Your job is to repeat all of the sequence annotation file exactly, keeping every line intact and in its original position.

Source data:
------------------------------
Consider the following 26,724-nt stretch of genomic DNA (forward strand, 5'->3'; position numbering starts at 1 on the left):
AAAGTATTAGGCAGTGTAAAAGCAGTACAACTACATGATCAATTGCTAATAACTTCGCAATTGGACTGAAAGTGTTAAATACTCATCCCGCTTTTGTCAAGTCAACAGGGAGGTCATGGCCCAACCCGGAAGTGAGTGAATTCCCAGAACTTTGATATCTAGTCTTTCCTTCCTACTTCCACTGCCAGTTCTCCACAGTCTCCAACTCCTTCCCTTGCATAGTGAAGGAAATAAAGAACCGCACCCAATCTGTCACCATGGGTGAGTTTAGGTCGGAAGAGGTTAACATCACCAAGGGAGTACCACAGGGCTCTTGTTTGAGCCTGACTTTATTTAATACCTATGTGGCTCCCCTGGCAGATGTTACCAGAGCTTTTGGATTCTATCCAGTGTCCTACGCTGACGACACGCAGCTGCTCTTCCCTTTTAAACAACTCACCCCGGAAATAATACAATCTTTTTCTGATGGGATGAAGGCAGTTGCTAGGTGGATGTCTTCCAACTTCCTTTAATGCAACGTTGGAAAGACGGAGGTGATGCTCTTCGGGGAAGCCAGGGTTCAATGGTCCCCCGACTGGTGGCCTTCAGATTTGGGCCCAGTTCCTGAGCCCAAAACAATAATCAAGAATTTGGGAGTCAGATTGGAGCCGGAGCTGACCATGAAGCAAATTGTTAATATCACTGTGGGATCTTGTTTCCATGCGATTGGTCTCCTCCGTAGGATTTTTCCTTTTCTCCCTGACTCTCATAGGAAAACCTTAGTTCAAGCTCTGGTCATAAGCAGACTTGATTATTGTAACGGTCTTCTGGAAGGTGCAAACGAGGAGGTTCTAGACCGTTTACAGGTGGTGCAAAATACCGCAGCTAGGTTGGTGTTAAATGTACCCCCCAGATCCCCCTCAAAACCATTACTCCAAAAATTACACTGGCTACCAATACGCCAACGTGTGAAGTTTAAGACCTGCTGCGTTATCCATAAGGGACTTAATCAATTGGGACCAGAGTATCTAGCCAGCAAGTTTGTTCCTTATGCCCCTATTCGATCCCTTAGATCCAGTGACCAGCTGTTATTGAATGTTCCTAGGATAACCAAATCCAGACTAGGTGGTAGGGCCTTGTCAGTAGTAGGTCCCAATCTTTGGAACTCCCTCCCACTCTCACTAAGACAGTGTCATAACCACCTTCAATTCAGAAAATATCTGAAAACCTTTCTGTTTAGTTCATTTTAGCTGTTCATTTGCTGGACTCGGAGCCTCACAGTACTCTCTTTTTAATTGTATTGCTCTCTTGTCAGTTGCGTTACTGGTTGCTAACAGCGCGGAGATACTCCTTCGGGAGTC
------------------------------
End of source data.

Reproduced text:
Consider the following 26,724-nt stretch of genomic DNA (forward strand, 5'->3'; position numbering starts at 1 on the left):
AAAGTATTAGGCAGTGTAAAAGCAGTACAACTACATGATCAATTGCTAATAACTTCGCAATTGGACTGAAAGTGTTAAATACTCATCCCGCTTTTGTCAAGTCAACAGGGAGGTCATGGCCCAACCCGGAAGTGAGTGAATTCCCAGAACTTTGATATCTAGTCTTTCCTTCCTACTTCCACTGCCAGTTCTCCACAGTCTCCAACTCCTTCCCTTGCATAGTGAAGGAAATAAAGAACCGCACCCAATCTGTCACCATGGGTGAGTTTAGGTCGGAAGAGGTTAACATCACCAAGGGAGTACCACAGGGCTCTTGTTTGAGCCTGACTTTATTTAATACCTATGTGGCTCCCCTGGCAGATGTTACCAGAGCTTTTGGATTCTATCCAGTGTCCTACGCTGACGACACGCAGCTGCTCTTCCCTTTTAAACAACTCACCCCGGAAATAATACAATCTTTTTCTGATGGGATGAAGGCAGTTGCTAGGTGGATGTCTTCCAACTTCCTTTAATGCAACGTTGGAAAGACGGAGGTGATGCTCTTCGGGGAAGCCAGGGTTCAATGGTCCCCCGACTGGTGGCCTTCAGATTTGGGCCCAGTTCCTGAGCCCAAAACAATAATCAAGAATTTGGGAGTCAGATTGGAGCCGGAGCTGACCATGAAGCAAATTGTTAATATCACTGTGGGATCTTGTTTCCATGCGATTGGTCTCCTCCGTAGGATTTTTCCTTTTCTCCCTGACTCTCATAGGAAAACCTTAGTTCAAGCTCTGGTCATAAGCAGACTTGATTATTGTAACGGTCTTCTGGAAGGTGCAAACGAGGAGGTTCTAGACCGTTTACAGGTGGTGCAAAATACCGCAGCTAGGTTGGTGTTAAATGTACCCCCCAGATCCCCCTCAAAACCATTACTCCAAAAATTACACTGGCTACCAATACGCCAACGTGTGAAGTTTAAGACCTGCTGCGTTATCCATAAGGGACTTAATCAATTGGGACCAGAGTATCTAGCCAGCAAGTTTGTTCCTTATGCCCCTATTCGATCCCTTAGATCCAGTGACCAGCTGTTATTGAATGTTCCTAGGATAACCAAATCCAGACTAGGTGGTAGGGCCTTGTCAGTAGTAGGTCCCAATCTTTGGAACTCCCTCCCACTCTCACTAAGACAGTGTCATAACCACCTTCAATTCAGAAAATATCTGAAAACCTTTCTGTTTAGTTCATTTTAGCTGTTCATTTGCTGGACTCGGAGCCTCACAGTACTCTCTTTTTAATTGTATTGCTCTCTTGTCAGTTGCGTTACTGGTTGCTAACAGCGCGGAGATACTCCTTCGGGAGTC